Here's how it works...

People who graduated from a Teachers College prior to 2005 are part of a government "guaranteed job for life" program. As long as they graduate the government is required to employ them as teachers in a government school. More recent graduates miss out.

The teachers wait for the government to offer the positions, go to the school and collect their bank card for their pay, and decide whether they actually want to teach there or not. If they do teach there, they turn up for work every day and life goes no. If they decide (then or later) that it's too hard, too boring, or get a better offer elsewhere, they stop going. The government keeps paying money into their bank account each month regardless. Up north it starts at about 1500 per month and is increased each year. It continues on into retirement.

According to Yolanda, most of her classmates completed the course but have very little interest in actually being teachers, just want the salary. This explained to me why, at our wedding with all her English-teacher qualified classmates, none of them could speak English!

Sometimes a small payment may be necessary to the school principal to grease the wheels. Sometimes a position can be "sub-let" to another teacher. Many new graduates (without the guarantee) are desperate for jobs, so the "guaranteed" teachers will give them their own position for a part of the salary, usually 600-800RMB per month. The new teachers take it and are happy with it, because it's a job in an industry with too many qualified people looking for too few positions.

Having the guarantee also means that a teacher can go and try other jobs and businesses and come back to the school anytime they like if things don't go as planned. That's pretty good security!

So Yolanda's recently married classmate is waiting for her salary card and then intends returning to Beijing to be with her husband there, but will also be returning with the a guaranteed "job for life" and 1500RMB per month going into her own bank account from her teaching job in a small village in the middle of Heilongjiang province, that she will never, ever teach at. Unless she wants to and decides one day to turn up there and say, "Hey! I'm a teacher here. Where can I sit and read the paper?" (Read Ruth's (c) above to give this some perspective)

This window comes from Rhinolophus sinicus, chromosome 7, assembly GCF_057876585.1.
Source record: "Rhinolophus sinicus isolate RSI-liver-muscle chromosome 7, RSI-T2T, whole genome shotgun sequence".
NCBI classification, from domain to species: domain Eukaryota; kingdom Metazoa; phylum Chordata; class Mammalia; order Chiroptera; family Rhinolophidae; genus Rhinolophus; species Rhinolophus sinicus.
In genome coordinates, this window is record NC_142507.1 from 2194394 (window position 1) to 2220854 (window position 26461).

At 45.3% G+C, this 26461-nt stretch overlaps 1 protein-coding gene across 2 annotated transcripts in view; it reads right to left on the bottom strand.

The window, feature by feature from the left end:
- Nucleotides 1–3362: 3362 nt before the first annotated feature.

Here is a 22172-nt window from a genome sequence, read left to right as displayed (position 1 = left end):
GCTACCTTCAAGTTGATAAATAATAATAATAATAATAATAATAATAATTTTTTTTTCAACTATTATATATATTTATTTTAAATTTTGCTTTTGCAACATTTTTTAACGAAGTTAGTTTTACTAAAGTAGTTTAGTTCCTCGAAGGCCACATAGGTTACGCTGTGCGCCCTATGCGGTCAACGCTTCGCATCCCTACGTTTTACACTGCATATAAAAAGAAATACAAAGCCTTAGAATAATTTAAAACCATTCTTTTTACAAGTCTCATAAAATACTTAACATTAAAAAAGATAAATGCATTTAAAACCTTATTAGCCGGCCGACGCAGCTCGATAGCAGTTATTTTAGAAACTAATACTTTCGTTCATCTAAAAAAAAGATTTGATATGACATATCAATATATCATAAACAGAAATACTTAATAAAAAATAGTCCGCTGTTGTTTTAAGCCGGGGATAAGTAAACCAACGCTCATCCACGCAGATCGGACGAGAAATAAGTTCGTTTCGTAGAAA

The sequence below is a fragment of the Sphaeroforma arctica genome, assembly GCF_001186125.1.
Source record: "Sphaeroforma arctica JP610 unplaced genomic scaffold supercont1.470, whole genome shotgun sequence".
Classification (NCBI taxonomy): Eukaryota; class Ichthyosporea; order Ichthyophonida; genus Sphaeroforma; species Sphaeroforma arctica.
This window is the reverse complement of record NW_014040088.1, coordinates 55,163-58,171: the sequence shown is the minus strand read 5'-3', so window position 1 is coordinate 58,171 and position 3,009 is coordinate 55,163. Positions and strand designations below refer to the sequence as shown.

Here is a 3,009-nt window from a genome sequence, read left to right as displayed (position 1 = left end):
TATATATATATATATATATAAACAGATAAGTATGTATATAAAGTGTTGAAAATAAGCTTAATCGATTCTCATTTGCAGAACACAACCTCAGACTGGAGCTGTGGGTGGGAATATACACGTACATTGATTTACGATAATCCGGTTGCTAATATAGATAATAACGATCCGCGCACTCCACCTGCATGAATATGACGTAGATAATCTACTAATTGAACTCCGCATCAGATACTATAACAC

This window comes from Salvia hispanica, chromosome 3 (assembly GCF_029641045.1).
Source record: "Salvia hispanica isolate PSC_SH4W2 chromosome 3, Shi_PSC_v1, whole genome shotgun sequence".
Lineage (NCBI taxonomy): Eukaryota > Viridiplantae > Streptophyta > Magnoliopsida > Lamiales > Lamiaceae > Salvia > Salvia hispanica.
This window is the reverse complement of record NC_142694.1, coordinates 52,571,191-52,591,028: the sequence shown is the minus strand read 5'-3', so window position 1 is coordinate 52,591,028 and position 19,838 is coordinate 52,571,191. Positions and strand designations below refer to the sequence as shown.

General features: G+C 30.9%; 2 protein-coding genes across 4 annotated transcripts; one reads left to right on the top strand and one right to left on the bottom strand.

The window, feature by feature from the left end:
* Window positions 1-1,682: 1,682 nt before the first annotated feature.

Yolanda hasn't got her job yet, but it's coming... "3 years is a bit long to wait for a job" says I. Apparently, they did "Government entrance" type exams first and offered jobs quickly to the one's who passed. Now they're doling out the jobs to those who didn't pass the exam (but did graduate from the college) - like her classmate.

Also, those who took other jobs after graduation (like Yolanda), and didn't bother to do sit the exam don't mind the wait. They know it will happen eventually and once you've got it, it's yours for life.
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Ruth

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Re: Wondering ....
« Reply #6 on: August 16, 2008, 02:39:19 PM »
Thanks Non-Dave (and Yolanda) for that very clear explanation.  It sure helps me understand some things I didn't understand before. 

I checked with my friend and she said basically the same thing (although not in such clear detail).  She is in her mid-30s so falls well into the 'before 2005' graduating class.  Indeed, all teachers who graduated were assigned jobs by the government.  She was given a job in a junior middle school.  She moved to the senior middle school after a few years, not because it is a better job but because she prefers teaching that age group.  Money changed hands for this to happen.  She told me that money is not the most important thing.  Important people in the Education Bureau make the decisions about who teaches where.  If you don't personally know someone in the Bureau, it's good to have a friend who knows someone in the Bureau and to part with a few kuai.

Does anyone in China have the concept that ability should count for something?
If you want to walk on water, you have to get out of the boat.

James the Brit

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Re: Wondering ....
« Reply #7 on: August 16, 2008, 03:11:09 PM »
Does anyone in China have the concept that ability should count for something?

Hmmm... no. Singing at the Olympics is a good example.

Mister Al

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Re: Wondering ....
« Reply #8 on: August 20, 2008, 03:28:17 AM »
Does anyone in China have the concept that ability should count for something?

Hmmm... no. Singing at the Olympics is a good example.

Absolutely.........but it's just the way they do things around here. Ability is irrellevant. So be it.

I lived in Chongqing a few years ago and had to go to the local Labour Bureau over a contract dispute. When the guy saw my contract (RMB11k a month + etc etc) he nearly fainted and said it was the highest salary he had ever seen. He said that I shouldn't be bothering him with a claim when I obviously had so much money (not true I may add) and he wasn't to happy to say the least. I did try to explain my salary was related to my 'expertise/ability' but he wasn't having any of that. He said that whoever I had 'guanxi' with to get so high a salary could sort out the problem for me. That was that. I gave up pursuing the case in the end and took a job in Malaysia, before coming back here to the middle kingdom. Anyway, my point is, I still prefer a system where you need to stress your 'ability' when negotiating as opposed to having to go through the system the local Chinese face just to get a job. How awful. So a big thanks from me to our hosts for not allowing me the laowai to be part of their system. Good on ya.